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Routines (Breakdown after "Take Time for Training")


Many of the Positive Discipline Tool Cards go well together. Following is the continuation of Katies story that started with success in following the Take Time for Training tool card.

After so much success Sunday implementing a "cleaning day workshop" as part of the Take Time for Training tool card, and the following two days when we created the bedtime routine, we experienced a complete breakdown. Monday we discussed the routine and took pictures of the children doing their tasks. Yesterday we followed the routine chart with no problems. The routine goes like this: "When Mommy says, It's time for bed.

  1. We clean up our room.
  2. We shower and brush our teeth.
  3. We pick out our clothes for tomorrow
  4. We read together.
  5. We turn out the light...and say goodnight.

Tonight was an absolute breakdown. I don't know if this was testing or my inability to stick to Positive Discipline after years of rewards and punishment. I said, "It's time for bed. What is the first thing we need to do to get ready?" The first thing my 6-year-old did was fall on the floor. I said, "Let's look at the chart. What is Sarah (my two-year-old) doing in this picture (cleaning the room)?" Sarah then followed her sister's example and sat on the floor. I tried making it into a game. I tried holding Sarah's hand and kindly yet firmly picking up her belongings with her (after one item it was back on the floor), I tried asking questions like, "Where does Scooby Doo sleep?" I asked for help, "I need your help picking up these clothes."

After about 10 minutes of using strategy after strategy (including counting in my mind to calm myself down), Willow (the 6-year old) asked, "What are you going to do if I don't pick up anything?" I know she was looking for the answer, "You'll get a spanking," or "If you do pick it up, you will get a reward."

I am not sure I replied appropriately. I said, "It is your decision not to take care of your possessions, but if we don't get through the first item in our routine, then we can't get to anything else." In the end she sat there until lights out time. I put both of them in bed in their clothes. (They had a shower the night before so I wasn't worried about them being filthy.) Willow cried for about 30 minutes about wanting to read a story. I felt so awful about the whole thing. Even though I did not resort to spanking or reward giving, I know there could have been a better way to handle it.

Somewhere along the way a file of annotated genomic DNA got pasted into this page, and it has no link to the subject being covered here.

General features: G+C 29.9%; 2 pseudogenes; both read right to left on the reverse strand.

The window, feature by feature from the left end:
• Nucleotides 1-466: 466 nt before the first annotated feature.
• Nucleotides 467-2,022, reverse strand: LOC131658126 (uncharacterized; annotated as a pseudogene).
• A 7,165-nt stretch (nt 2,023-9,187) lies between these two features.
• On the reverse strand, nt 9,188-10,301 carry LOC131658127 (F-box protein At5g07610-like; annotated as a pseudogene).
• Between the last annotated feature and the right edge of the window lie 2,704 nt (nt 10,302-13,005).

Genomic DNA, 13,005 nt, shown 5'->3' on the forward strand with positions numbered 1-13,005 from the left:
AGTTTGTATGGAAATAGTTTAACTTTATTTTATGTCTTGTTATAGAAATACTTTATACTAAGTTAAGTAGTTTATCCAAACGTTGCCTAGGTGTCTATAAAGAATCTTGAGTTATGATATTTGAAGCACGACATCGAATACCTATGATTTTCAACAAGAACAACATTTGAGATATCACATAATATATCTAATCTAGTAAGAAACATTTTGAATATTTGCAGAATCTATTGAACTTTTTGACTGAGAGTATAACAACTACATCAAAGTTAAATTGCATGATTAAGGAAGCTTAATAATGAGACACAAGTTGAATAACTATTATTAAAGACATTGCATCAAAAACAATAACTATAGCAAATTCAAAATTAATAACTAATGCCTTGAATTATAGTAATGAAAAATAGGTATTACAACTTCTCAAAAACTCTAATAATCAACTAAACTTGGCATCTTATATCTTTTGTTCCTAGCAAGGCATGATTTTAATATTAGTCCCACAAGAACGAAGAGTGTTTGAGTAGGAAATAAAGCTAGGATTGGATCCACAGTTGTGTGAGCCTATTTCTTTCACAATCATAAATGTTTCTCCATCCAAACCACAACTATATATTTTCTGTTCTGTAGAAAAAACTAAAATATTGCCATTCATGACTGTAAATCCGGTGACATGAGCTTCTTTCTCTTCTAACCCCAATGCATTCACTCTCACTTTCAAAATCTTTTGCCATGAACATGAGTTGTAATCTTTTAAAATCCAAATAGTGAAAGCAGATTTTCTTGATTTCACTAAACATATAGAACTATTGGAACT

Please help! It is hard to change what you have been doing for so long.

Comments from Jane:

Katie, you are doing great. And I mean that. It is normal for kids to test to see if you really mean it. And, you are not being mean to mean it. :-) If you say it, mean it, and if you mean it, follow-through. That is exactly what you did. Another tool we teach in Positive Discipline is, "As soon as _______, then _____." You did this too.

Remember that change is not easy—even when it is healthy. It causes confusion. Confusion is a good thing because when kids are confused about their old behaviors not working they are ready to go shopping for new behaviors.

Let your children have their feelings as they adjust to these changes. They wouldn't be normal, clever children if the didn't test you and try to get you to do what they are used to. Remain kind and firm. I know this can be difficult, but when you realize how much good you are doing, it might be easier.

The only thing I might do differently from what you describe is to leave the room at the point of their first resistance and say, "I'll be in my bedroom. Come find me when you are ready to follow your routine chart." However, that might not be as effective as what you did. I'm cheering. Keep it up. :-)

PS. One thing I need to ask: did you create the routine chart or did they? And did they each have their own routine chart with their own photos of them doing each task. Kids are usually more enthusiastic about a routine chart if they have been actively involved in creating it.

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